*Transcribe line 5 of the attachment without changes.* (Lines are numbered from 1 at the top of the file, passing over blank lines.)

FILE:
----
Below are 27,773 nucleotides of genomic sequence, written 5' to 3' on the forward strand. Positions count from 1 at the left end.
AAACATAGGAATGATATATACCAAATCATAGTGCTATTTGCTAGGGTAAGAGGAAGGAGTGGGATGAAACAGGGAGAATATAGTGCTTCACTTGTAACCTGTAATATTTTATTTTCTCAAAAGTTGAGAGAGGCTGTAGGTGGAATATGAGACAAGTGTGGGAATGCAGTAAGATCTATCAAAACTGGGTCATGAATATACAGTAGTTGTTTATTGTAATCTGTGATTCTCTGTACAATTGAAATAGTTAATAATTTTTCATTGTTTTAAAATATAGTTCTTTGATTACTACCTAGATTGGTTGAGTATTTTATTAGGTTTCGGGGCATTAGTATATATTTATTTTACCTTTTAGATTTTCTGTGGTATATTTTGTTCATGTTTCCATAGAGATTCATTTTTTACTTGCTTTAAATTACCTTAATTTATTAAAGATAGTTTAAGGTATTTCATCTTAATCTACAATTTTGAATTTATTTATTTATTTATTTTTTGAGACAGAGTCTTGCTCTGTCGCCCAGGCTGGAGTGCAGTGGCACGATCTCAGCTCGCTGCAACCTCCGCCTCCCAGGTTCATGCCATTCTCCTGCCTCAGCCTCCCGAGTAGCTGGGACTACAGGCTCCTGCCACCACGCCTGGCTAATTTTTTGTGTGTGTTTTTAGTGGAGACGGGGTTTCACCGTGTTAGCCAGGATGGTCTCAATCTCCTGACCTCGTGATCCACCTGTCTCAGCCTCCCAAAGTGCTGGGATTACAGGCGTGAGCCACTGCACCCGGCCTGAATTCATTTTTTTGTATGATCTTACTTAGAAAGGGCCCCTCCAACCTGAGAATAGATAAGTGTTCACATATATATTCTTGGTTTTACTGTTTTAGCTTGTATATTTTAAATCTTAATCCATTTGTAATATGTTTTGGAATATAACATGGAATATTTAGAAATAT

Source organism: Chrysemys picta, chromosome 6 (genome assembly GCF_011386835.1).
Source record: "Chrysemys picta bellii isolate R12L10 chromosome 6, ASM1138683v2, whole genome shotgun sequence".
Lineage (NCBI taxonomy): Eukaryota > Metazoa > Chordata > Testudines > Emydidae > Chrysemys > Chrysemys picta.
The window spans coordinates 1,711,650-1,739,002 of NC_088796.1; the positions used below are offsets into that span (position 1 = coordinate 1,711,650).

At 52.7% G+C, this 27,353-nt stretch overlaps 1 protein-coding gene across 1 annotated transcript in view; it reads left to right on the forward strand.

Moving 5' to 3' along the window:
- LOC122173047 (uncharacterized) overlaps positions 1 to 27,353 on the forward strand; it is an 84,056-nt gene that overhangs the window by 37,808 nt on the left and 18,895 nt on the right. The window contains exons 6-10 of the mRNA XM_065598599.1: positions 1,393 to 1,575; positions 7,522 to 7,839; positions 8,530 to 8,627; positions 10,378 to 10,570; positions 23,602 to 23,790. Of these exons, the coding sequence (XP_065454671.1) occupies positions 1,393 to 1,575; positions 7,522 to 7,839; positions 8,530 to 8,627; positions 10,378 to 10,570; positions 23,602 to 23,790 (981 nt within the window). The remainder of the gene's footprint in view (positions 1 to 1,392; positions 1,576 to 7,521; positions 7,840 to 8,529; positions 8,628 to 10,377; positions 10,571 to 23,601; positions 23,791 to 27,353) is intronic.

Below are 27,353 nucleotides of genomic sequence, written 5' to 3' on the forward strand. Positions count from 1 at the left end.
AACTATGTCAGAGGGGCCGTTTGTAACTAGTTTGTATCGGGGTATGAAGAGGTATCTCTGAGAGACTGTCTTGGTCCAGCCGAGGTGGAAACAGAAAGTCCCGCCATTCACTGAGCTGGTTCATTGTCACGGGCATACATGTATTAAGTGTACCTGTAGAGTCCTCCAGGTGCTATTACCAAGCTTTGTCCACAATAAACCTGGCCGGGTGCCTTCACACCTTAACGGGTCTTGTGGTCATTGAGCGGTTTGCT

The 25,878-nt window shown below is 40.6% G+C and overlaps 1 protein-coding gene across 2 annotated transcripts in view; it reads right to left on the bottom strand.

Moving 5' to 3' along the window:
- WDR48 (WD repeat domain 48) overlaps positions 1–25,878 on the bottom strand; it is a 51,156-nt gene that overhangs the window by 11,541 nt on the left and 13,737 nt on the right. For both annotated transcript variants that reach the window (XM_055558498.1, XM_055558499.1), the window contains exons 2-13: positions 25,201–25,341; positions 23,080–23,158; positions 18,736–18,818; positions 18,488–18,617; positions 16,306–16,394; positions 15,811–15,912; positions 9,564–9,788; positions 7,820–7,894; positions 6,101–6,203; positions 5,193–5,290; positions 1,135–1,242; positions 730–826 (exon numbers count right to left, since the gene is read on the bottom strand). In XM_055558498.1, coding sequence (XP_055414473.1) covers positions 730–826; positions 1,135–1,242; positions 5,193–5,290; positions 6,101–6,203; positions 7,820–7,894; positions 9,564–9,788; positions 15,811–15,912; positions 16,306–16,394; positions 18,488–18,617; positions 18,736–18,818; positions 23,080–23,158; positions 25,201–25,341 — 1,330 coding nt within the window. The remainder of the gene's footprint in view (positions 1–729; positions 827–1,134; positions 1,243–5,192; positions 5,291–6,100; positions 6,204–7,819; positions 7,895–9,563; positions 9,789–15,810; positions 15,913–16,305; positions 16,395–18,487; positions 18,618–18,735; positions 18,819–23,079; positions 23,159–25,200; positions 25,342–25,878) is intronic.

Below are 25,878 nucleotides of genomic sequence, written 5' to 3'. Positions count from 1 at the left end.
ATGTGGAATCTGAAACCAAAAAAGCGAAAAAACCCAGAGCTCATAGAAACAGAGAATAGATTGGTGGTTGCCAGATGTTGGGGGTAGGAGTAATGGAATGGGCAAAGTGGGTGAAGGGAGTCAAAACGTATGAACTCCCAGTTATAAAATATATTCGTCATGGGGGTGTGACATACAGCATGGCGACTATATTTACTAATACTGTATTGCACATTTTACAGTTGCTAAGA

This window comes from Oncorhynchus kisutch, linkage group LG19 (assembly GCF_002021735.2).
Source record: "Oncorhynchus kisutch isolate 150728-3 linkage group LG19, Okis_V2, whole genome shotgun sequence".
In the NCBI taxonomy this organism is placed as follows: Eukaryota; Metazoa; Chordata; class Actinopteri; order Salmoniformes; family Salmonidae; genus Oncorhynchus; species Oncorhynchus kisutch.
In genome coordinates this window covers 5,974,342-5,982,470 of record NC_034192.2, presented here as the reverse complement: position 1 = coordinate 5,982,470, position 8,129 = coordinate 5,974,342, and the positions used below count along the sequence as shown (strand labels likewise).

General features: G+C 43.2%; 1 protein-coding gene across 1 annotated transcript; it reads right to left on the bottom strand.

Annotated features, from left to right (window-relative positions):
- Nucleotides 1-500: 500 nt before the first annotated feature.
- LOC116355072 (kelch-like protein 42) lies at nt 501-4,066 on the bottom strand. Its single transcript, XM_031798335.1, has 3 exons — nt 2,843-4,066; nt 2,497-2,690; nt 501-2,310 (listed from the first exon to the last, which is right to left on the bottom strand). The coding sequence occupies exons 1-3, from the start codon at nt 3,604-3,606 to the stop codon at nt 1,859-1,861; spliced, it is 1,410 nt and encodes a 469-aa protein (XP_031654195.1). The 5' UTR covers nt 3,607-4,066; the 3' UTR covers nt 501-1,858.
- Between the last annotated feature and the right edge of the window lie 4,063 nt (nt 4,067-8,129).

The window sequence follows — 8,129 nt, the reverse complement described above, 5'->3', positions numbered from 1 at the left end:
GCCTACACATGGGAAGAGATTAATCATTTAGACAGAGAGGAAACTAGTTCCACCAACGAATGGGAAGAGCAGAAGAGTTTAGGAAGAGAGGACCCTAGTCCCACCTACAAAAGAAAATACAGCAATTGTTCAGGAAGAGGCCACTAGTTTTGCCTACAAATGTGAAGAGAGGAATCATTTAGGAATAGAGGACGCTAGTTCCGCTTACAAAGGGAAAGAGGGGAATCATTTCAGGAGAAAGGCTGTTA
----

Lineage (NCBI taxonomy): Eukaryota > Metazoa > Chordata > Testudines > Emydidae > Chrysemys > Chrysemys picta.